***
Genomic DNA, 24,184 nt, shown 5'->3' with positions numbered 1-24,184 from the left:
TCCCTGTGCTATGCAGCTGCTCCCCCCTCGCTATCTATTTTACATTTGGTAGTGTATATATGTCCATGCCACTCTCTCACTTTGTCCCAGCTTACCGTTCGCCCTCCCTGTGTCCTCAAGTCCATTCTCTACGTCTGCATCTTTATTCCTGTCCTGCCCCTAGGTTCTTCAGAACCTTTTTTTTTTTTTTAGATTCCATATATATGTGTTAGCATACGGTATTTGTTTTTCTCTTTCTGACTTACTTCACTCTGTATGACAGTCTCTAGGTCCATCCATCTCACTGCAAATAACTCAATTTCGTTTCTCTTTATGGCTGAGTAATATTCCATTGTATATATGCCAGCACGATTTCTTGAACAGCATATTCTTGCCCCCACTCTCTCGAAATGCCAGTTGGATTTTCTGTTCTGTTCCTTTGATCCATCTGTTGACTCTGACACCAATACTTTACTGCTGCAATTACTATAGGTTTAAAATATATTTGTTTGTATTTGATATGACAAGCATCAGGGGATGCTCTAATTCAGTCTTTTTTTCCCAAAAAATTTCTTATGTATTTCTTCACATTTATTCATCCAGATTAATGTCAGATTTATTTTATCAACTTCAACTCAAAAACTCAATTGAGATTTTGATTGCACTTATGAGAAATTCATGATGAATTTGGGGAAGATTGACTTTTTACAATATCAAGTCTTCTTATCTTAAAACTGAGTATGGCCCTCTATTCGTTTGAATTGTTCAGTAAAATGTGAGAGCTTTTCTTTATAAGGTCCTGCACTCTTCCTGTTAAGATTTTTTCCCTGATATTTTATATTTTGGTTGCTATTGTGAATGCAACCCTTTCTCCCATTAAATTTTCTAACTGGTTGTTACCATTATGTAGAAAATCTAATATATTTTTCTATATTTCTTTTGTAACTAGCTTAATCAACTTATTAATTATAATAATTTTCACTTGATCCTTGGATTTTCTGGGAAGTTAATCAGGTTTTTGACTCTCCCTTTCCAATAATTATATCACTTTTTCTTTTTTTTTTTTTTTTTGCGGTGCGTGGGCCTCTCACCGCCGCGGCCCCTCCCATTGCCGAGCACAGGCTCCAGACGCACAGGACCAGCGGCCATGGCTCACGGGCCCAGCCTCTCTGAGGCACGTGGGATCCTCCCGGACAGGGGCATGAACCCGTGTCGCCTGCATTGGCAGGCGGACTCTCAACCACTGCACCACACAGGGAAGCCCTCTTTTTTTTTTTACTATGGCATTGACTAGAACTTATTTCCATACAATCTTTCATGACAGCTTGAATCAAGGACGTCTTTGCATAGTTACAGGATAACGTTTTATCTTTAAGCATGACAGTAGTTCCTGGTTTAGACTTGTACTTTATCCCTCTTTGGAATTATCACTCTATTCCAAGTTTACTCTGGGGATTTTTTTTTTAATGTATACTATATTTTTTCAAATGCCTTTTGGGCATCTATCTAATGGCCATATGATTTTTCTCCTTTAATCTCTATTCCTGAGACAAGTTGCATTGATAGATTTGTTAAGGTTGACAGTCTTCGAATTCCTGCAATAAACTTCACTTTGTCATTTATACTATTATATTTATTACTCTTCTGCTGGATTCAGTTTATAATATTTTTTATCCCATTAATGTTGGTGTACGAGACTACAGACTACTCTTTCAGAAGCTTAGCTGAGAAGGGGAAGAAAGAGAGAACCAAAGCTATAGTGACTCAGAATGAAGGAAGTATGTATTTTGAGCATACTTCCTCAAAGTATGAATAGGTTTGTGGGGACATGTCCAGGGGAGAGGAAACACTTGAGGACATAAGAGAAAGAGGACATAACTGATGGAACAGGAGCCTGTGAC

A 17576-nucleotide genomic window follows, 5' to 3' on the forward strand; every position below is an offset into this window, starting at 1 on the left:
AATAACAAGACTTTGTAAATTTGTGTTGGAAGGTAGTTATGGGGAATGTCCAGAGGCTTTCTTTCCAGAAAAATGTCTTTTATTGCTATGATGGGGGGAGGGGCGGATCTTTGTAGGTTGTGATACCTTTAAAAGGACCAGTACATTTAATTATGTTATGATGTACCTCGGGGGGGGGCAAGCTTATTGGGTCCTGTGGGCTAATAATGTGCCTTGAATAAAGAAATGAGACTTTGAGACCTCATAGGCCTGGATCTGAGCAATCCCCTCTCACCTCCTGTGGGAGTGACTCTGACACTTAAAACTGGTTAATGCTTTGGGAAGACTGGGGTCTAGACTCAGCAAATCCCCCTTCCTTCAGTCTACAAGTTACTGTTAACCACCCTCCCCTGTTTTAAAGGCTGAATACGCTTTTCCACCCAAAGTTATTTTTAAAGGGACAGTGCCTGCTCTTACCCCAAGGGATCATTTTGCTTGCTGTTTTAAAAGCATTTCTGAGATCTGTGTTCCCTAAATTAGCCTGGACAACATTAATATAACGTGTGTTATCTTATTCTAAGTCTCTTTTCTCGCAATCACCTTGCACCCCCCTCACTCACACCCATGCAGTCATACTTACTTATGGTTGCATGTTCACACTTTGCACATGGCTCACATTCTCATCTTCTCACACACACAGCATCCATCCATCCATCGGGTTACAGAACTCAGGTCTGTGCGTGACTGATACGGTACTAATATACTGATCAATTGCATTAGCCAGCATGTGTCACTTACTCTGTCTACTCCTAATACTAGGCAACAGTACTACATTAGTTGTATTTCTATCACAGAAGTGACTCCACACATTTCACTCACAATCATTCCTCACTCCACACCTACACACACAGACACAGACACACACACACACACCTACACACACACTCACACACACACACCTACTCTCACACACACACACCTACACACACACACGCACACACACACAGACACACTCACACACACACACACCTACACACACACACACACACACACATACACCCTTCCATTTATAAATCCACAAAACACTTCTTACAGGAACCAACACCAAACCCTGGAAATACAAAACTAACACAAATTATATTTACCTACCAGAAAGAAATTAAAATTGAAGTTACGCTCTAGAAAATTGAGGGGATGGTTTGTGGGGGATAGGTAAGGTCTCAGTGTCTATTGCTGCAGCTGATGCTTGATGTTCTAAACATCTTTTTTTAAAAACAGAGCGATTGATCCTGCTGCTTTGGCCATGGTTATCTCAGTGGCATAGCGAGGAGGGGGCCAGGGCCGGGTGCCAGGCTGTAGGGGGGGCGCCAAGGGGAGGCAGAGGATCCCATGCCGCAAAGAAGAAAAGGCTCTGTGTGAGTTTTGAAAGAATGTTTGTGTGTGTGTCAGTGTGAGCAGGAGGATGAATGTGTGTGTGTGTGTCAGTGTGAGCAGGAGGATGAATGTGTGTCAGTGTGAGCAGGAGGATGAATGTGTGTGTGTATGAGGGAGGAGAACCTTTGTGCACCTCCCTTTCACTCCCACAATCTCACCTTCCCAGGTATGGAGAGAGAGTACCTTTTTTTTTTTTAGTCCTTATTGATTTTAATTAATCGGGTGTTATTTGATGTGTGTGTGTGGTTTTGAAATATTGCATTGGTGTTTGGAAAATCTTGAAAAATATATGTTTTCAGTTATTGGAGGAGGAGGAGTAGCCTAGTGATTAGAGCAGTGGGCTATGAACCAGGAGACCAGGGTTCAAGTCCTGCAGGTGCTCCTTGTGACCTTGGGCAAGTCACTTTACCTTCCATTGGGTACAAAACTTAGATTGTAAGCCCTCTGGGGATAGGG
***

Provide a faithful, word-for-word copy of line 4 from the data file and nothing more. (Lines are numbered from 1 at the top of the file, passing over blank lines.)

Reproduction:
AATAACAAGACTTTGTAAATTTGTGTTGGAAGGTAGTTATGGGGAATGTCCAGAGGCTTTCTTTCCAGAAAAATGTCTTTTATTGCTATGATGGGGGGAGGGGCGGATCTTTGTAGGTTGTGATACCTTTAAAAGGACCAGTACATTTAATTATGTTATGATGTACCTCGGGGGGGGGCAAGCTTATTGGGTCCTGTGGGCTAATAATGTGCCTTGAATAAAGAAATGAGACTTTGAGACCTCATAGGCCTGGATCTGAGCAATCCCCTCTCACCTCCTGTGGGAGTGACTCTGACACTTAAAACTGGTTAATGCTTTGGGAAGACTGGGGTCTAGACTCAGCAAATCCCCCTTCCTTCAGTCTACAAGTTACTGTTAACCACCCTCCCCTGTTTTAAAGGCTGAATACGCTTTTCCACCCAAAGTTATTTTTAAAGGGACAGTGCCTGCTCTTACCCCAAGGGATCATTTTGCTTGCTGTTTTAAAAGCATTTCTGAGATCTGTGTTCCCTAAATTAGCCTGGACAACATTAATATAACGTGTGTTATCTTATTCTAAGTCTCTTTTCTCGCAATCACCTTGCACCCCCCTCACTCACACCCATGCAGTCATACTTACTTATGGTTGCATGTTCACACTTTGCACATGGCTCACATTCTCATCTTCTCACACACACAGCATCCATCCATCCATCGGGTTACAGAACTCAGGTCTGTGCGTGACTGATACGGTACTAATATACTGATCAATTGCATTAGCCAGCATGTGTCACTTACTCTGTCTACTCCTAATACTAGGCAACAGTACTACATTAGTTGTATTTCTATCACAGAAGTGACTCCACACATTTCACTCACAATCATTCCTCACTCCACACCTACACACACAGACACAGACACACACACACACACCTACACACACACTCACACACACACACCTACTCTCACACACACACACCTACACACACACACGCACACACACACAGACACACTCACACACACACACACCTACACACACACACACACACACACATACACCCTTCCATTTATAAATCCACAAAACACTTCTTACAGGAACCAACACCAAACCCTGGAAATACAAAACTAACACAAATTATATTTACCTACCAGAAAGAAATTAAAATTGAAGTTACGCTCTAGAAAATTGAGGGGATGGTTTGTGGGGGATAGGTAAGGTCTCAGTGTCTATTGCTGCAGCTGATGCTTGATGTTCTAAACATCTTTTTTTAAAAACAGAGCGATTGATCCTGCTGCTTTGGCCATGGTTATCTCAGTGGCATAGCGAGGAGGGGGCCAGGGCCGGGTGCCAGGCTGTAGGGGGGGCGCCAAGGGGAGGCAGAGGATCCCATGCCGCAAAGAAGAAAAGGCTCTGTGTGAGTTTTGAAAGAATGTTTGTGTGTGTGTCAGTGTGAGCAGGAGGATGAATGTGTGTGTGTGTGTCAGTGTGAGCAGGAGGATGAATGTGTGTCAGTGTGAGCAGGAGGATGAATGTGTGTGTGTATGAGGGAGGAGAACCTTTGTGCACCTCCCTTTCACTCCCACAATCTCACCTTCCCAGGTATGGAGAGAGAGTACCTTTTTTTTTTTTAGTCCTTATTGATTTTAATTAATCGGGTGTTATTTGATGTGTGTGTGTGGTTTTGAAATATTGCATTGGTGTTTGGAAAATCTTGAAAAATATATGTTTTCAGTTATTGGAGGAGGAGGAGTAGCCTAGTGATTAGAGCAGTGGGCTATGAACCAGGAGACCAGGGTTCAAGTCCTGCAGGTGCTCCTTGTGACCTTGGGCAAGTCACTTTACCTTCCATTGGGTACAAAACTTAGATTGTAAGCCCTCTGGGGATAGGG